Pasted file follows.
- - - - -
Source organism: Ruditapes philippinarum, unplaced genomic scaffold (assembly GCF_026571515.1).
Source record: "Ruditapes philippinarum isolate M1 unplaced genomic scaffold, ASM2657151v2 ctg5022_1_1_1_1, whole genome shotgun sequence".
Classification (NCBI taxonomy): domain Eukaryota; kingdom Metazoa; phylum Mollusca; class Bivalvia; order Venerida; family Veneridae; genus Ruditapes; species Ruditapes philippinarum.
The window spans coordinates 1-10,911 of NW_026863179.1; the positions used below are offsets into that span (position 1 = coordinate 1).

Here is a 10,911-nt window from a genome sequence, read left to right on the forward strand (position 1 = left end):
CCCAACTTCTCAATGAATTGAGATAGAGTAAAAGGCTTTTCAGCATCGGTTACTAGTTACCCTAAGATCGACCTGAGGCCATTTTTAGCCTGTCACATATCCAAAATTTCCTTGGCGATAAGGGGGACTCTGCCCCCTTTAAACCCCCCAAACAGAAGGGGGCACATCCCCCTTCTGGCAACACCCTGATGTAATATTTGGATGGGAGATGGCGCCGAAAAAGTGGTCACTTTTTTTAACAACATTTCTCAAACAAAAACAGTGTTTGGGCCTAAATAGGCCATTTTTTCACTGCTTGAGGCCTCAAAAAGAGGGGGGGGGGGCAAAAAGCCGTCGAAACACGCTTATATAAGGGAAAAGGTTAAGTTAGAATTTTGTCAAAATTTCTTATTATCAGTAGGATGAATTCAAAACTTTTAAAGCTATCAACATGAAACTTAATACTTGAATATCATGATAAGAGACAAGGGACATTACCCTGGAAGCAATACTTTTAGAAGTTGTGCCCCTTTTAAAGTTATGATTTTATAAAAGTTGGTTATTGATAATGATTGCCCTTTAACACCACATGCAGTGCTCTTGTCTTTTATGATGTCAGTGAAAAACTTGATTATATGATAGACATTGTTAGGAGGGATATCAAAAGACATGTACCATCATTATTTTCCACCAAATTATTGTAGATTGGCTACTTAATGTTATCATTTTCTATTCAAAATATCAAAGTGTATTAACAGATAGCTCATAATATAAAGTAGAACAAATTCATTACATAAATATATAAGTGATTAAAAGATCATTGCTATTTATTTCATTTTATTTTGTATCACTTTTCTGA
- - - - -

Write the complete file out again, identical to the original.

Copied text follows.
Source organism: Ruditapes philippinarum, unplaced genomic scaffold (assembly GCF_026571515.1).
Source record: "Ruditapes philippinarum isolate M1 unplaced genomic scaffold, ASM2657151v2 ctg5022_1_1_1_1, whole genome shotgun sequence".
Classification (NCBI taxonomy): domain Eukaryota; kingdom Metazoa; phylum Mollusca; class Bivalvia; order Venerida; family Veneridae; genus Ruditapes; species Ruditapes philippinarum.
The window spans coordinates 1-10,911 of NW_026863179.1; the positions used below are offsets into that span (position 1 = coordinate 1).

Here is a 10,911-nt window from a genome sequence, read left to right on the forward strand (position 1 = left end):
CCCAACTTCTCAATGAATTGAGATAGAGTAAAAGGCTTTTCAGCATCGGTTACTAGTTACCCTAAGATCGACCTGAGGCCATTTTTAGCCTGTCACATATCCAAAATTTCCTTGGCGATAAGGGGGACTCTGCCCCCTTTAAACCCCCCAAACAGAAGGGGGCACATCCCCCTTCTGGCAACACCCTGATGTAATATTTGGATGGGAGATGGCGCCGAAAAAGTGGTCACTTTTTTTAACAACATTTCTCAAACAAAAACAGTGTTTGGGCCTAAATAGGCCATTTTTTCACTGCTTGAGGCCTCAAAAAGAGGGGGGGGGGGCAAAAAGCCGTCGAAACACGCTTATATAAGGGAAAAGGTTAAGTTAGAATTTTGTCAAAATTTCTTATTATCAGTAGGATGAATTCAAAACTTTTAAAGCTATCAACATGAAACTTAATACTTGAATATCATGATAAGAGACAAGGGACATTACCCTGGAAGCAATACTTTTAGAAGTTGTGCCCCTTTTAAAGTTATGATTTTATAAAAGTTGGTTATTGATAATGATTGCCCTTTAACACCACATGCAGTGCTCTTGTCTTTTATGATGTCAGTGAAAAACTTGATTATATGATAGACATTGTTAGGAGGGATATCAAAAGACATGTACCATCATTATTTTCCACCAAATTATTGTAGATTGGCTACTTAATGTTATCATTTTCTATTCAAAATATCAAAGTGTATTAACAGATAGCTCATAATATAAAGTAGAACAAATTCATTACATAAATATATAAGTGATTAAAAGATCATTGCTATTTATTTCATTTTATTTTGTATCACTTTTCTGA